of its “weapons of mass terror” are the same thing. He asserted, “We are dealing wdth a threat to the security of our nation and the world." In former times, that would have been sufficient reason for waging war. But in this age of timidity, the tendency is to ignore the example of Winston Churchill and embrace Neville Chamber-lain and his company of the weak.
W’olfowitz nghtly noted: “It is not the job of (U.N.) inspectors to dinarm Iraq; it is Iraq’s job to disarm itself."
He said inspectors “cannot be charged with a search and destroy' mission to uncover socalled smoking guns, especially not ii the host government is intent on hiding them and impeding the inspectors’ every move.”
To critic* who nay there is iimuffusutni evidence for attacking Iraq, Woliowitz sa id “detector* * and other source#" had provided tlie evidence A questioner wondered, with historical hindsight
into the lies told during the Vietnam War, how could the government be trusted this time. Wol-fowitz said, “I sort of find it astonishing that the issue is whether you can trust the U.S. government. The real issue is can you trust Saddam Hussein? And it seems to me the record is absolutely clear that you can’t.
“Iraq has a high-level commitment to concealing its weapons of mass destruction,” said Wolfo-witz. “Instead of charging national institutions with the responsibility to dismantle programs, key Iraqi organizations operate a concealment effort that targets inspector* and thwarts their efforts.”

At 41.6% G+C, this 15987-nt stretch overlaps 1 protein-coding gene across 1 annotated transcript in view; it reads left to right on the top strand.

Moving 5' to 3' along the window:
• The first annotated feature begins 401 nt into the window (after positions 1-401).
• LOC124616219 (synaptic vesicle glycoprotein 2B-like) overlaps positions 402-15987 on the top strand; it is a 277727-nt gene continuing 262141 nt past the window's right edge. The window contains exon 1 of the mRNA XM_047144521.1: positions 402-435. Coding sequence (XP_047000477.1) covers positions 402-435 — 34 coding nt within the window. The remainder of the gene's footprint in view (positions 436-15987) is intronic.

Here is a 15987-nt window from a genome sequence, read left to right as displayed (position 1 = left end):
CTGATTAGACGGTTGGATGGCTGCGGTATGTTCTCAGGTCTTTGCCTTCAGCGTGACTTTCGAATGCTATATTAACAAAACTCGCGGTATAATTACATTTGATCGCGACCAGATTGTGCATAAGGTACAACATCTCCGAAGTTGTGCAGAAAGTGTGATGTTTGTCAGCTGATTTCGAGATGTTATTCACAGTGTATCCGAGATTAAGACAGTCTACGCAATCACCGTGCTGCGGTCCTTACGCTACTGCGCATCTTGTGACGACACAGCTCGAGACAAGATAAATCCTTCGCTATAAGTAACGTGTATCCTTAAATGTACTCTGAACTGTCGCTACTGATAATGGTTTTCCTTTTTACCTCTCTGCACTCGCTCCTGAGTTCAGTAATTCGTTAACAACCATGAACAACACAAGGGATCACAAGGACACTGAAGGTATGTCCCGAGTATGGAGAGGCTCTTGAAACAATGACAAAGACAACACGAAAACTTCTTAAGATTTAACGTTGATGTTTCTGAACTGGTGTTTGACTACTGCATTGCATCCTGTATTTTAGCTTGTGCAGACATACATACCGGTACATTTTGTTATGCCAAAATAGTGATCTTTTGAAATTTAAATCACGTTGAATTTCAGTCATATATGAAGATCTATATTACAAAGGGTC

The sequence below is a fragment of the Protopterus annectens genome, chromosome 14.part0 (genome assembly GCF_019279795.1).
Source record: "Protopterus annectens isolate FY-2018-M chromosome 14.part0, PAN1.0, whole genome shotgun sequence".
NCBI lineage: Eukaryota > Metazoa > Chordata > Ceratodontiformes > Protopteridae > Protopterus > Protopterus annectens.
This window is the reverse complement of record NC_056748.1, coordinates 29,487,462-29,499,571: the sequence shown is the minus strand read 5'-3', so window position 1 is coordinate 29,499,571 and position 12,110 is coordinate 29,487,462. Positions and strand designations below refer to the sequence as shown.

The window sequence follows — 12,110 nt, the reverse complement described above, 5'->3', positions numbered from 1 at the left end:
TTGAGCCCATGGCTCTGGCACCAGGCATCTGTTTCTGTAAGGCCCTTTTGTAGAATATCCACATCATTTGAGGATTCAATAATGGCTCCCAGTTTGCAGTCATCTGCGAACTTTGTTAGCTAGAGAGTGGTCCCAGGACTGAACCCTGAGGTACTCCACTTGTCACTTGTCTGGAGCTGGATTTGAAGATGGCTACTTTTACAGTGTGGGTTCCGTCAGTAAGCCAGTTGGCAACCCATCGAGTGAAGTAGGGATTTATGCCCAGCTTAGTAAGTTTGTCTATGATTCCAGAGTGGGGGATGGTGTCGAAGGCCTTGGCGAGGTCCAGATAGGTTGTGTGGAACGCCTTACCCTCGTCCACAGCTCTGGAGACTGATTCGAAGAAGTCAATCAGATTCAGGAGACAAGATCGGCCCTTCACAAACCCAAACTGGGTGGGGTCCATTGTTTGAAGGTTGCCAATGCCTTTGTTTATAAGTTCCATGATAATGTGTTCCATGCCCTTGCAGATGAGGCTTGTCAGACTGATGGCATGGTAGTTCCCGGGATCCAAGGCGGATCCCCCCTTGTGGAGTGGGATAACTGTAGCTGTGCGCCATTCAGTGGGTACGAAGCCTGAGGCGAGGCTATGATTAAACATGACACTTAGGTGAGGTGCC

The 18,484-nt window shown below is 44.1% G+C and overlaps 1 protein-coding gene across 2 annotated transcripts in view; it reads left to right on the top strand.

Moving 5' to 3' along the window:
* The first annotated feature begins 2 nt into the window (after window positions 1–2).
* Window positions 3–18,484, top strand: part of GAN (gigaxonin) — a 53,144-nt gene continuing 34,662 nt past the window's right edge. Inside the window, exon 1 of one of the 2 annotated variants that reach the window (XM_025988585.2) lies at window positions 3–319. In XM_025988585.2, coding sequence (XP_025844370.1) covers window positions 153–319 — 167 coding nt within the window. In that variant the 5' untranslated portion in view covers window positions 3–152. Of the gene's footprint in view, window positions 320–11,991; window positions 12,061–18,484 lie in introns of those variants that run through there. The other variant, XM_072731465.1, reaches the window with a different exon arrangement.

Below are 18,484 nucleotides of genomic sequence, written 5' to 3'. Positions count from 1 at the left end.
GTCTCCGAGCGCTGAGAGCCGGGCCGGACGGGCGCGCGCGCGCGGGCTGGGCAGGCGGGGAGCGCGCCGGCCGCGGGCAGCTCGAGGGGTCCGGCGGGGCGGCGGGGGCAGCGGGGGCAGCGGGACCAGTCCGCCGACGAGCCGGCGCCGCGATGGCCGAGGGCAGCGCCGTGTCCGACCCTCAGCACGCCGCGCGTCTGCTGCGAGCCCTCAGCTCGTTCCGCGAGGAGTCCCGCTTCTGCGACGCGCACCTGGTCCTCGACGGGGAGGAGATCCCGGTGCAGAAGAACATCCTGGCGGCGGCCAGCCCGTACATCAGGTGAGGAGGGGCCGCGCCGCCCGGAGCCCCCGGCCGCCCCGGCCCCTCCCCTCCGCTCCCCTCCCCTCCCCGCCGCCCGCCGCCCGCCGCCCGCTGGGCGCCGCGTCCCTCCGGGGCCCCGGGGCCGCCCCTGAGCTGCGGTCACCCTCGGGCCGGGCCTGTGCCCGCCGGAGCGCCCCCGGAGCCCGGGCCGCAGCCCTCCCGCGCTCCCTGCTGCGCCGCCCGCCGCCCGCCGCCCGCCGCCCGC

He charged that the ranks of inspectors had been infiltrated by Iraqi agents and that Iraqi scientists and their families had laten threatened with death if they even spoke to weapons inspire tors. Other “Iraqi scientists,” he said, are, in fart, intelligence officers posing as scientists to he
interviewed by inspectors.
Wolfowitz declared that Saddam continues to get away with his game because he’s counting on negligible consequences for his behavior. “A process that begins with a massive lie,” said Wolfowitz, “and proceeds with concealment, penetration, intimidation and obstruction cannot be a process of cooperative disarmament. The purpose of Resolution 1441 ... was not to play a deadly game of hide-and-seek or cheat-and-retreat for another 12 years. The purpose was to achieve a clear resolution of the threat posed by Iraq’s weapons of mass terror.”
The Bush administration says “time is running out” for Saddam. D*t’s run him out and do it quickly. The timid nations may not thank us openly, hut they and we will benefit from removing this malignant tumor.
(dul Thomot im a syndicated columnist,